Another who accepted the idea of Mind at Large was, oddly enough, an early investigator into NDEs, although in his aptly posthumous Human Personality and Its Survival of Bodily Death (1903), the first “scientific” study of the afterlife, F.W.H. Myers did not call them that. Myers spoke of the “subliminal mind,” by which he meant something different than Freud’s “unconscious,” which Myers’ coinage preceded by some years. It was Huxley who in his foreword to Myers’ classic compared his “subliminal mind” to an “upstairs” in the “house of the soul,” rather than Freud’s “garbage-littered basement.” This upstairs had some unusual characteristics and in the late nineteenth century, Myers and his fellows in the Society for Psychical Research devoted their lives to studying them. Take, for example, the remarkable experience of Dr. A. S. Wiltse who in 1889 “died” from typhoid fever. Wiltse was pronounced dead but found himself “waking up” inside his body, and gradually being “released” from it. He felt himself emerge from his body and found that he could walk away from it. No one noticed him and, stranger still, he found that he could walk through people. Wiltse then found himself confronting huge rocks standing beneath storm clouds. A voice told him that if he continued past them he would enter eternity but if desired he could return to life, a common choice in many modern NDEs. He then “woke up,” four hours after being pronounced dead, and told of what he saw.
Myers’ account of Dr. Wiltse’s experience was preceded by an even earlier one. In 1871 Albert Heim, a professor of geology, fell some seventy meters while climbing in the Alps. During the few seconds of his fall, Heim experienced a panoramic “life review,” seeing his whole past “take place in many images, as though on a stage at some distance from me.” Like many who have experienced an NDE, he saw a “heavenly light” and was free from fear and anxiety. The conflict was “transmuted into love” and he found himself moving “painlessly and softly” into “splendid blue heaven.” Heim survived his fall but the experience so moved him that he began to collect accounts of similar experiences by other climbers. Forgotten for years, Heim’s work was re-discovered when what we might call the “NDE and afterlife boom” of the 1970s and 80s, in the work of Elizabeth Kübler-Ross, Raymond Moody, Kenneth Ring, and others, brought it back to light. Another fairly well-known account of an NDE is that of C. G. Jung, who, in 1944, following a heart attack, found himself orbiting the earth and confronting a strange temple and Hindu floating in space. Jung was about to cross the threshold like Dr. Wiltse when he found himself whisked back to earth, disappointed at the prospect of coming back to life.
Do Lommel and Alexander bring anything new to this study? Their scientific and medical credentials certainly bring new attention to it, although to be sure, not all of it is positive, and the claims and expertise of both have come under heavy scrutiny and criticism. But part of what makes them and other studies convincing – at least to the open-minded – is the similarity between the accounts they study and older reports on what happens when we die. As Ptolemy Tompkins in The Modern Book of the Dead makes clear, there is much overlap between accounts of the afterlife found in the Egyptian Book of the Dead and the Tibetan Book of the Dead, to speak of only the two most famous earlier reports on the beyond. And these two share much with recent investigations, such as the insights about the “life between death and rebirth” gleaned by the “spiritual scientist” Rudolf Steiner through his access to the “Akashic Record.” For instance, Steiner too makes the “life review” a central part of the process of dying, in preparation for reincarnation.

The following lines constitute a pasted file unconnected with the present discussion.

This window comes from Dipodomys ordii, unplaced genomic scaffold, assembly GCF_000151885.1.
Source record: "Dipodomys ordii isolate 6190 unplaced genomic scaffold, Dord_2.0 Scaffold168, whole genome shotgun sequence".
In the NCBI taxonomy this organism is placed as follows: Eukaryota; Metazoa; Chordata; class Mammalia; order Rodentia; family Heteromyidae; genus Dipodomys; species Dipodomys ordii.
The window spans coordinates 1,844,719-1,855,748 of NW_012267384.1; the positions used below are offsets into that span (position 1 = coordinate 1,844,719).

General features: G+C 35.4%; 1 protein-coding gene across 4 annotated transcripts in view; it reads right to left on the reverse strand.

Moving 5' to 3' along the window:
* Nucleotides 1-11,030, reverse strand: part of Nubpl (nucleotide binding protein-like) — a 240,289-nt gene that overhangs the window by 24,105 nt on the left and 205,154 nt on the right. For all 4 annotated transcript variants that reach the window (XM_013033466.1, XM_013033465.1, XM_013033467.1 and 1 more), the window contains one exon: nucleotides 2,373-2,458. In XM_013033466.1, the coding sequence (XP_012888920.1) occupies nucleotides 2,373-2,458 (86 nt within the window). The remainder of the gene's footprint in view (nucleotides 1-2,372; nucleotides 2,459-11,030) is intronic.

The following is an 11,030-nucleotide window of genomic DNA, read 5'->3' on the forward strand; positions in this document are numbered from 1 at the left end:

But, as Tompkins makes clear, there are also differences. The Swedish scientist and religious philosopher Emanuel Swedenborg, who wrote much about the brain, journeyed to heaven, hell, and also to an intermediary realm he called the “spirit world,” not through an NDE but through inducing visionary states. He gave his own “proof” of the higher spheres in his book Heaven and Hell, yet his account is somewhat different from Eben Alexander’s, while both Swedenborg’s and Alexander’s differ considerably from Steiner’s.
Enough similarities exist among these accounts to suggest that in some way they and other voyagers were encountering different parts of the same inner landscape. And if the ‘proofs’ of heaven we have glanced at here are at all reliable, it is one that, at some point, we all will have an opportunity to journey through, in this life and the next.
About the Author
Gary Lachman was born in Bayonne, New Jersey, but has lived in London, England since 1996. A founding member of the rock group Blondie, he is now a full-time writer with more than a dozen books to his name, on topics ranging from the evolution of consciousness and the western esoteric tradition, to literature and suicide, and the history of popular culture. Lachman writes frequently for many journals in the US and UK, and lectures on his work in the US, UK, and Europe. His work has been translated into several languages. His website is www.garylachman.co.uk.